Strict liability and the aims of tort law. A doctrinal, comparative, and normative study of strict liability regimes
PhD student: Mr A.D. On
Promotor: Prof J.M. Smits
Duration: 1/10/2014 - 30/9/2018
PhD defence: Maastricht, 1/12/2020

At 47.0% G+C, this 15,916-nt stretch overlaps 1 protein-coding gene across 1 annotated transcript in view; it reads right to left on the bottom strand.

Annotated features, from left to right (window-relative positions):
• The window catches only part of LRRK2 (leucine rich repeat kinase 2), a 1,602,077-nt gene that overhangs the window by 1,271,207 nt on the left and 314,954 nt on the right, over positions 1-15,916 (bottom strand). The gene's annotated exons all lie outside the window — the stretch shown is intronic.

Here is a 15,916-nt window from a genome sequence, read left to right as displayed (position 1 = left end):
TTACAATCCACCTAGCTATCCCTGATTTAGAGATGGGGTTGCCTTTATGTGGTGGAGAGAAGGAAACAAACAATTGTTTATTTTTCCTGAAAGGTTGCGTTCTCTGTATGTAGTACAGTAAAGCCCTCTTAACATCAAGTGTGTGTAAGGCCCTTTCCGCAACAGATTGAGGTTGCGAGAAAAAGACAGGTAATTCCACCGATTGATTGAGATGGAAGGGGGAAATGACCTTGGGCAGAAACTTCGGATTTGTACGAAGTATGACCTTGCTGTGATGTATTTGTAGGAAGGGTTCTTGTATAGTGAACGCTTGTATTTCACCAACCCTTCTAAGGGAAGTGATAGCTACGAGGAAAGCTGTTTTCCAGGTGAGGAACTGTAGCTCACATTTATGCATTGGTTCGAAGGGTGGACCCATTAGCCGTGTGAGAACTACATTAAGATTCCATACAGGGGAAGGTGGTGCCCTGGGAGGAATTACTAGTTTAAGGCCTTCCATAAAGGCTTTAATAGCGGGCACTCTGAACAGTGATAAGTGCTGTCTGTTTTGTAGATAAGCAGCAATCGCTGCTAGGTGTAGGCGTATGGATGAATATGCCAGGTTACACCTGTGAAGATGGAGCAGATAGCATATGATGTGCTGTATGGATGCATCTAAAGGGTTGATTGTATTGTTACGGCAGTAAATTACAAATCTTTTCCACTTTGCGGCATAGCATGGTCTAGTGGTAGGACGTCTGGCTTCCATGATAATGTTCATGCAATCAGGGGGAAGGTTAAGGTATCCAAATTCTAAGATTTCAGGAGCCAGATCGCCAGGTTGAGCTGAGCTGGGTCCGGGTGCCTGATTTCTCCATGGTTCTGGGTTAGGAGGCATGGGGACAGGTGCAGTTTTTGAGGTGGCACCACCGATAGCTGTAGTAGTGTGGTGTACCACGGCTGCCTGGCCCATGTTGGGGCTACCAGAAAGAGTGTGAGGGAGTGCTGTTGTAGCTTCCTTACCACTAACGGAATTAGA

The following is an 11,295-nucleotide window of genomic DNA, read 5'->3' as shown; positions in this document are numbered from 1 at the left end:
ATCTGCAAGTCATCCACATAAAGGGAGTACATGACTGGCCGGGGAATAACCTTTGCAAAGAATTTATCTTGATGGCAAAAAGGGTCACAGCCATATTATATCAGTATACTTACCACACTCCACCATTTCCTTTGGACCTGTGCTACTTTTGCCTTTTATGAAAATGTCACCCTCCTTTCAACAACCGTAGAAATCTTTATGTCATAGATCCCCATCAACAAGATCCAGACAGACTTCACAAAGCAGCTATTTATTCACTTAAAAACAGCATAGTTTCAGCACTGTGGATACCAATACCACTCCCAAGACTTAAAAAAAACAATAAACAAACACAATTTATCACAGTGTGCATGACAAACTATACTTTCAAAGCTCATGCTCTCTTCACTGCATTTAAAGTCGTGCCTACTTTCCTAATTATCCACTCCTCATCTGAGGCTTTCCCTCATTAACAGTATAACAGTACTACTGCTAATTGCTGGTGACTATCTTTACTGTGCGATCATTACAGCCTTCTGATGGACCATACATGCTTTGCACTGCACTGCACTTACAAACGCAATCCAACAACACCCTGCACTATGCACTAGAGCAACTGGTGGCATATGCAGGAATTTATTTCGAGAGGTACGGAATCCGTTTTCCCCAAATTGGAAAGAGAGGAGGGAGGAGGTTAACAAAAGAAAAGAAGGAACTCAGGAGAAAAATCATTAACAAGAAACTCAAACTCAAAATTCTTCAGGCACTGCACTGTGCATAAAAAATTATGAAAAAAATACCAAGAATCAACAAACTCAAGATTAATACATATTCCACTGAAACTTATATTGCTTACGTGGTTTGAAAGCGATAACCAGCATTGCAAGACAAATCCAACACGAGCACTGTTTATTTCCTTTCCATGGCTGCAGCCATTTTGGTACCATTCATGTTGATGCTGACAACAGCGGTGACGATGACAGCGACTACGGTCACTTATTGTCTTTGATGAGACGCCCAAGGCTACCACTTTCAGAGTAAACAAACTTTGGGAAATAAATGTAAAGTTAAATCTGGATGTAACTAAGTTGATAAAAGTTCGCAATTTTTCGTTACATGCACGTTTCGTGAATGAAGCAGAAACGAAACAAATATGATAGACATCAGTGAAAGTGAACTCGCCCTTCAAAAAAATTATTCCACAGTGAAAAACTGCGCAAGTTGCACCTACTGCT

Moral Philosophy fuels the law of torts with its most basic concepts: responsibility, duty, fault, freedom, and power. Modern legal literature is not oblivious of the moral origins of the conceptual framework of the law of torts, but moral philosophy remains an untapped resource for the understanding of tort law. In particular, the law of strict liability has rarely been addressed in terms of its moral foundations. But is there a moral basis for tort law mechanisms that exclude notions of wrongfulness and fault? The answer lies within a forward-looking approach on the fundamentally moral notion of responsibility. This will entail looking into how the law of strict liability is connected to the moral notion of responsibility. In answering this question, the research conducted will look into the relationship between notions of power and control and the proliferation of strict liability regimes, the common traits of strict liability regimes in France, England and the United States, as well as the differences between these three jurisdictions, and why they exist.